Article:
Pre-heat the oven to 350 degrees. If using Spanish chorizo, dice it and add it to a pan over medium-high heat. If using fresh ground chorizo, add it to the pan and break it up while it’s cooking. Add the quartered mushrooms to the pan after about a minute and continue to cook for 5-6 minutes.  At this point, you’ll most likely want to remove some of the excess grease from the chorizo-mushroom mixture which you can do by pouring everything into a colander or onto a plate lined with a few layers of paper towels. After you remove the grease, add the meat and mushrooms to a small to medium baking or casserole dish and top with the shredded cheese.  Bake until bubbly, then remove from the oven and top with the scallions. The Food Network recipe said to serve this with blue corn chips, but that seems like a bad idea to me. It’s a very thick and stringy mixture which seems like it would destroy corn chips. I served it with a take and bake ciabatta bread that was torn into small peices and that seemed like a great fit.
18th October
written by Arthur

It’s been two weeks since I used the weekend to make a solid amount of food for lunches for the week, so I decided that this latest lazy football Sunday called for a big batch of chili.  Fortunately, on the Key Foods run, I was talked out of making the MEGA batch.  (Thanks Iggy!)  As it was, what I thought would be one large pot, grew to two when it came time to get my cook on.

Since the size of this batch was crazy, I’m just going to talk about the ingredients at a high level. You first start with onion and celery at a 4:1 ratio.  Be generous with this mix, it adds great flavor, but cooks down a lot so start with maybe 1/8 pot worth.  Pour a little olive oil into a pot and cook (stiring regularly) the onions and celery until the onions are translucent and just starting to brown.  Then add some ground meat.  You can really use whatever suits you (beef, turkey, pork, etc.).  I usually just get what’s on sale.  Today I got a big pack of beef and normal pack of pork, again at a about a 4:1 ratio.  As the meat finishes browning, throw in chopped fresh garlic to taste.  Then you need to add tomatoes, you can just use canned stuff–some tomato sauce, some stewed tomatoes, some diced.  Again, whatever is on sale works, but a mix is a good bet.   Next are beans.  Red kidney beans are a must.  You can just stick with these or expand a little into white kidney beans (which add a bit of color) or other similar beans.  For spices, go with some chili power and red pepper flakes.  If you want to experiment with spices, just add them in small amounts.  Chili is a perfect taste and modify as you go dish.

My fun addition to this batch was roasted jalapenos.  You skewer em’ and roast them over an open flame on the stove until they’re blackened.  Let them cool, chop, and add to the pot.  It adds a little smokey flavor, a little sweetness, and a little more spice.

Then you just need to let the pot simmer for an hour and a half or so.  And BOOM.  You have enough chili to feed a hungry crowd for the night game and for lunch through the week.

(Tragically, the Vikings did what they do best against the Bears (aka lose), at least this chili was there to soften the pain.)

17th October
written by Loren

It is officially autumn here in the Tundra, and I’m loving it. You pretty much have to appreciate fall if you live in Minnesota because the winters are a test of will for even the hardiest of Scandanavian descendents. The spring is always wet and muddy as the piles of snow melt away, so if you’re no fan of fall then you’re pretty much stuck with just June, July and August. I was able to get out to a local Park last week and do some hiking and the crisp air and beautiful foliage really got me into the mood to enjoy fall and all it offers.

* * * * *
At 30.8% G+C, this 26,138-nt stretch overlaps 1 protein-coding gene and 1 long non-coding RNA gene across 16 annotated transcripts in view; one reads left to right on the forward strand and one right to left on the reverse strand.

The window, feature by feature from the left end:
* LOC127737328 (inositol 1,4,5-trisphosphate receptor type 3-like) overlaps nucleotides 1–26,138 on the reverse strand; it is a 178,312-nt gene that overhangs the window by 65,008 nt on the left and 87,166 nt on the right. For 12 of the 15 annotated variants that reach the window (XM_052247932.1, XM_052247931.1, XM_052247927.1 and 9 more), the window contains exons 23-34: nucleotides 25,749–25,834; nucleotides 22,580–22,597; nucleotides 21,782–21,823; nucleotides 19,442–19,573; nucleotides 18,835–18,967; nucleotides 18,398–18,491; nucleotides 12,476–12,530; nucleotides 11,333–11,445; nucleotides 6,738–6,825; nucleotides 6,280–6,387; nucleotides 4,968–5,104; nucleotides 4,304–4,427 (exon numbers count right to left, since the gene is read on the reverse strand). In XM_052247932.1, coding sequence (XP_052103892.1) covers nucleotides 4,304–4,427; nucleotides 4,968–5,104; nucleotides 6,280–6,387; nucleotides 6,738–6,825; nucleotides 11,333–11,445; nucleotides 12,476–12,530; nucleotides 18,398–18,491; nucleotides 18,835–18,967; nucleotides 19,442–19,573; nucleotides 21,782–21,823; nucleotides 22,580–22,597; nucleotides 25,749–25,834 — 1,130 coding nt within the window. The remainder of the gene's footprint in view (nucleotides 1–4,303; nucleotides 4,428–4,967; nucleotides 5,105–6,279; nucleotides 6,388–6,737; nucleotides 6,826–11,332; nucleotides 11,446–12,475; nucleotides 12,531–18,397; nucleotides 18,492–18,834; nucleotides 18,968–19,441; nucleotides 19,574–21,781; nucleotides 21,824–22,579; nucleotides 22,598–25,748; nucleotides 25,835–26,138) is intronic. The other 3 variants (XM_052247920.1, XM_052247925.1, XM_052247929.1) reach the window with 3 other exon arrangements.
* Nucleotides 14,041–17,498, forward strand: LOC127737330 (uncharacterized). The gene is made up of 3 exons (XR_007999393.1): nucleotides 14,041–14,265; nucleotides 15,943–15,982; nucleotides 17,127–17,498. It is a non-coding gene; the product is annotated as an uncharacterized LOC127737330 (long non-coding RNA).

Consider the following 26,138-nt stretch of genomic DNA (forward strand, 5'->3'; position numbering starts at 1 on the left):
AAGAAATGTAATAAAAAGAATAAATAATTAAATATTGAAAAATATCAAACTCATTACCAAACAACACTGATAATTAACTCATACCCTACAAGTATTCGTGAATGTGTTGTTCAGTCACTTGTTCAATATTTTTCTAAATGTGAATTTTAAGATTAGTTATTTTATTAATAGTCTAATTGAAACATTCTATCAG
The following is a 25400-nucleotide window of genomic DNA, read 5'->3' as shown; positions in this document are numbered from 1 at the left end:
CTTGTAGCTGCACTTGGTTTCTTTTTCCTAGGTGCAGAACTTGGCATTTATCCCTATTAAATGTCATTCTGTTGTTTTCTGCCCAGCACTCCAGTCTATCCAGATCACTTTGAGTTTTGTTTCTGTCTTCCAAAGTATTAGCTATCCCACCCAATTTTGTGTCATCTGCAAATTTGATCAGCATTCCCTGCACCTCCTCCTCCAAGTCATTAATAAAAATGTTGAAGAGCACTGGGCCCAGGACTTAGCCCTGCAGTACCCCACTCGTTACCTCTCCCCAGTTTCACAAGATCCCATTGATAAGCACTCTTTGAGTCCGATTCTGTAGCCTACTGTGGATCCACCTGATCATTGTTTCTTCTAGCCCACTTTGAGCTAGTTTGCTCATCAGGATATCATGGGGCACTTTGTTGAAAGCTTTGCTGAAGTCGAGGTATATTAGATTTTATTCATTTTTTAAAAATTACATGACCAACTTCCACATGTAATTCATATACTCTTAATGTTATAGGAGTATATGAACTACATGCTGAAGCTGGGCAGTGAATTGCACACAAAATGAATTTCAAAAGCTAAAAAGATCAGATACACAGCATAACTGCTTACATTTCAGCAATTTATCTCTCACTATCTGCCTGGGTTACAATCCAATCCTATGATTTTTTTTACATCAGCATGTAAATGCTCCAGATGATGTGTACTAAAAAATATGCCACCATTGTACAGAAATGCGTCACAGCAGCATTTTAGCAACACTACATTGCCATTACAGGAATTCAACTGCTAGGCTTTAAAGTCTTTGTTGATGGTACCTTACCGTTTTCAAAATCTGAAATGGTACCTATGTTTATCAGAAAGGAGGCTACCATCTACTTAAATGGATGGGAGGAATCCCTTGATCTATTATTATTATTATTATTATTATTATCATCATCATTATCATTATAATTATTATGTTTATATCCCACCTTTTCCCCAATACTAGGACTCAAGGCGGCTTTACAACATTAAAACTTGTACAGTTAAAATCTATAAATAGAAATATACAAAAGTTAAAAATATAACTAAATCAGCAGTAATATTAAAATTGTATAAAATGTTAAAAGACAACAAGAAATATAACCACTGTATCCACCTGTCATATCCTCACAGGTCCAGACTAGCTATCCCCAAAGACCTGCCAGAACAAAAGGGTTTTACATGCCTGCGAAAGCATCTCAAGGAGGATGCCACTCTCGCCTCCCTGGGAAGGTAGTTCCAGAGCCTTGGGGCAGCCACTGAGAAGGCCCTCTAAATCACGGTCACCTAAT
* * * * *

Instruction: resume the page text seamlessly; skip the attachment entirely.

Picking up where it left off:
One of my favorite things about fall is the apple crop in Minnesota. Apples are one thing we do pretty damn well. The University of Minnesota has a long history of introducing new varieties of apples and they’re all pretty good. My favorites are definitely the Zestar and the Fireside apples for eating raw. And with all the apples coming ripe in early-mid fall, there is apple cider everywhere you look around here. I’m somewhat surprised that I’ve never before tried to make a drink with apple cider considering how much I fiddle around with making random cocktails, but no time like the present, right? I don’t have a whole lot of experience in making new cocktail recipes which can be recreated by others. so here goes the first try:

  • 2 shots of bourbon (I used Maker’s Mark)
  • 2 shots of Apple Cider
  • 1/3-1/2 shot of fresh lemon juice
  • 2 tsp of REAL maple syrup
  • Dash of ground cinnamon
Combine everything in a shaker over ice, shake vigorously and pour in a cocktail glass or – if you’re like me and you’ve broken your cocktail glasses- use a schnifter or something else which looks fancy. My favorite part about this recipe is that the cinnamon, apple cider and maple syrup really impart a fall flavor to the drink but, because it’s shaken over ice, it’s still a refreshing beverage you can enjoy on a warm  afternoon if you’re experiencing a bit of Indian summer.
16th October
written by Arthur

Finally.  Only a modest amount of weekend work.  No trips to Atlantic City.  No out of town visitors to lure me off to adventures through the city.  And, best of all, the Vikings play the night game.  On a normal Sunday, the only way for me to watch the Vikes is to head into the city to Bar None (MN Vikings bar here in the Big Apple).  Don’t get me wrong.  I love taking down $9 pitchers of beer with fellow fans, but it’s a full day investment.  Today  is different.  Today I get football–at home–and some great fall cooking.

Today was chicken stock and some chili action which is to be shared with a few Bear friends as they watch Chicago fall to the mighty land of ice and snow.

Chicken Stock

Chicken stock is just a good thing to have around.  It pops up in more recipes than you might think.  And while you can buy it at the super market it just doesn’t have the depth of flavor of the homemade stuff.

The first step: cook a whole chicken.  I like to roast it with some veggies.  But it doesn’t matter much how you cook it; you’re after the picked-over bones.  If you’re not going to make the stock for a few days you can just freeze the remainder of the bird until you’e ready for stock time.

When you are ready to start, there isn’t a “right way” to make chicken stock.  Basically, you take whatever is left of the chicken and  put it in a pot with a bunch of water, some chopped celery (and/or celeriac), chopped carrots, and a few herbs.  Then you let it all cook for a 7-9 hours, run it through a fine mesh strainer to get a nice pure liquid that is free of all of the small chicken bones.  But for those of you looking for an actual recipe, below is an ingredient list courtesy of  Alton Brown: